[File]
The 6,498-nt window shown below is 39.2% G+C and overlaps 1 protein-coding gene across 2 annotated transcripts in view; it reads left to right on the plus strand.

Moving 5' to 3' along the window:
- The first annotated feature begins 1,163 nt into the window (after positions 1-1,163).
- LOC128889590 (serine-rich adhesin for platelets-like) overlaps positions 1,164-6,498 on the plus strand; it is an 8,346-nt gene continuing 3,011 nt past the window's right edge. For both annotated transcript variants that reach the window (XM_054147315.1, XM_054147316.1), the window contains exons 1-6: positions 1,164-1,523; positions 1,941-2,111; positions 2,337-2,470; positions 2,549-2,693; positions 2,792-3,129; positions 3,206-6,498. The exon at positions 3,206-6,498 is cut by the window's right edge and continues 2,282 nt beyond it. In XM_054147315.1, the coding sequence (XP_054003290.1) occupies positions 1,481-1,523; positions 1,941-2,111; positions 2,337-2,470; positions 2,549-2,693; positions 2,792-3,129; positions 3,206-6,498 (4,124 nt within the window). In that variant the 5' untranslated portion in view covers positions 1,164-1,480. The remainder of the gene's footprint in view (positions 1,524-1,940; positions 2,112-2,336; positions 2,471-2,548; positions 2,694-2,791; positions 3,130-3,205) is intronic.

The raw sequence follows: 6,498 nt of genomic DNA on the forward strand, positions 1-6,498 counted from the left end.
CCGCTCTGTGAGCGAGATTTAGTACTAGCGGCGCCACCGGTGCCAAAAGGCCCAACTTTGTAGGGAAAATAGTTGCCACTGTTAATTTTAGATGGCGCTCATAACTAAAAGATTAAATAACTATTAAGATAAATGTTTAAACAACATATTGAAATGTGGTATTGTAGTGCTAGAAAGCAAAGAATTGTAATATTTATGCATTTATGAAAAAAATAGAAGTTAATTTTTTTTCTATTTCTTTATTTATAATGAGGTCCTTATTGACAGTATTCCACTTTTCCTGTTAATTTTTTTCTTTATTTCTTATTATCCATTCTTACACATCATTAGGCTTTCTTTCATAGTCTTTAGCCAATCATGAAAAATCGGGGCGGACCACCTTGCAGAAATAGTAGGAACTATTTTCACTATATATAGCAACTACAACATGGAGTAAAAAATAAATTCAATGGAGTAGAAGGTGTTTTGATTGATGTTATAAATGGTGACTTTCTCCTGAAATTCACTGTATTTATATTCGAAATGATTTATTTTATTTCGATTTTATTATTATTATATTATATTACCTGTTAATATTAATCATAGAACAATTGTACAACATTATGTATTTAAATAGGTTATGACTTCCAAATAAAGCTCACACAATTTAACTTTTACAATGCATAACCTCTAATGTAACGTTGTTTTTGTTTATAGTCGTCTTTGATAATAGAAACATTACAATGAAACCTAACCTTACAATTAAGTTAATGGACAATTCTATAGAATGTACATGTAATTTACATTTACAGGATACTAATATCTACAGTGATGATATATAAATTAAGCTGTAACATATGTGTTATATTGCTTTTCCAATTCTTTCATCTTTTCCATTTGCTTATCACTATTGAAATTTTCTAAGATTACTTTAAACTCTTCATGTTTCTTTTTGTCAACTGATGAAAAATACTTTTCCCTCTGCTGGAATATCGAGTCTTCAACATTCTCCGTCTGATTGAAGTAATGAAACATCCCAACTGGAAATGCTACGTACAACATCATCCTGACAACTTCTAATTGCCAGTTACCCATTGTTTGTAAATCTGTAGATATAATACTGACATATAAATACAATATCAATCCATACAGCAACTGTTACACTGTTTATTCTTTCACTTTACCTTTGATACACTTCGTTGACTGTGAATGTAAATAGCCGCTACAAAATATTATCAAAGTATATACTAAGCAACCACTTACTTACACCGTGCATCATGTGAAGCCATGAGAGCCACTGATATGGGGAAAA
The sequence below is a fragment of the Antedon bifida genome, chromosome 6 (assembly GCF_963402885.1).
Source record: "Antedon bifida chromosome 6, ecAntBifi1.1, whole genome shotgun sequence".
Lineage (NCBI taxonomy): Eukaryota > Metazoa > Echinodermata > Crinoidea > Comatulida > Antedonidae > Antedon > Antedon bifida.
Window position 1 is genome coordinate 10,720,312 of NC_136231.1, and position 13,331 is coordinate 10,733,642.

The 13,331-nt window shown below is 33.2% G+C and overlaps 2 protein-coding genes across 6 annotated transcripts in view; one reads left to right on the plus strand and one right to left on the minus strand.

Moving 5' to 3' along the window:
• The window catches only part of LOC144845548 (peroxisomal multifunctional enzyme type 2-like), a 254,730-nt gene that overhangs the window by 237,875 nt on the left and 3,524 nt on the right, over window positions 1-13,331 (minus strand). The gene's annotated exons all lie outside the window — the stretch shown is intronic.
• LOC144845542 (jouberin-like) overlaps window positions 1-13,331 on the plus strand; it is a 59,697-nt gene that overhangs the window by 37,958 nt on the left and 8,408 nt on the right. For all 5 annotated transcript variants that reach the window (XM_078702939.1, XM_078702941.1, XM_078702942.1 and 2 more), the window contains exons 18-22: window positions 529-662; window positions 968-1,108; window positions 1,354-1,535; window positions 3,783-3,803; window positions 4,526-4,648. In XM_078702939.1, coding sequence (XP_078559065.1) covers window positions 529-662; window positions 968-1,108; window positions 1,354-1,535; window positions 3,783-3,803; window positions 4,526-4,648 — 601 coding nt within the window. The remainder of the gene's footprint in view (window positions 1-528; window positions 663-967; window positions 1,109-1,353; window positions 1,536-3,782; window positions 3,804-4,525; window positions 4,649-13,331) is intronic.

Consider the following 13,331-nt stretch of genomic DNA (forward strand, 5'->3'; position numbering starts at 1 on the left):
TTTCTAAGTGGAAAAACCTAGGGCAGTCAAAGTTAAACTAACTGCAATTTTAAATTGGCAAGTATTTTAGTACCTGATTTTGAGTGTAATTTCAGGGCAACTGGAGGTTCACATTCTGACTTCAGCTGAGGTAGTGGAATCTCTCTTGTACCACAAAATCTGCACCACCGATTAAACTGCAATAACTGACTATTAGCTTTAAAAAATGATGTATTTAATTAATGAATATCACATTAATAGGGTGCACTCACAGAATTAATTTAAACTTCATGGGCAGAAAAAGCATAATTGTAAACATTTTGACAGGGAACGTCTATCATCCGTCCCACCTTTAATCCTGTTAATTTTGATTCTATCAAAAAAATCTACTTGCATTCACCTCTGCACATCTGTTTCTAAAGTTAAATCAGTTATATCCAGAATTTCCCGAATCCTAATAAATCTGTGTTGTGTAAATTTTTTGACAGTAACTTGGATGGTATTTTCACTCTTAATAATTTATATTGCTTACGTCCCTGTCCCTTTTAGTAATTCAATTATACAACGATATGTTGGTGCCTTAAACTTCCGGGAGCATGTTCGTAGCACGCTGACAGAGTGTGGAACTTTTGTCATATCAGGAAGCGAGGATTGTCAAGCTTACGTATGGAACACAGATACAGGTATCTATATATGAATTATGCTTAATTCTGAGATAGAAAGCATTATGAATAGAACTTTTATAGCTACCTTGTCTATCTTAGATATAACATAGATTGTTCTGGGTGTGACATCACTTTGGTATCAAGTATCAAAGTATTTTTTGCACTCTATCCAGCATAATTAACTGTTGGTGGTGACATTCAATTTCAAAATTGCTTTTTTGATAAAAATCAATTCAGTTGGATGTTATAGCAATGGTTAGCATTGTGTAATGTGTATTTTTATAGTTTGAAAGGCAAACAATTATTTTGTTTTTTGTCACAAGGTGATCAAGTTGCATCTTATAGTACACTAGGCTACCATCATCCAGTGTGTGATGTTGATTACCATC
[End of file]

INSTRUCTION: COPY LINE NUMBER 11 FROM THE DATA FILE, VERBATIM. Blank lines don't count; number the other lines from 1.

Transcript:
The 13,331-nt window shown below is 33.2% G+C and overlaps 2 protein-coding genes across 6 annotated transcripts in view; one reads left to right on the plus strand and one right to left on the minus strand.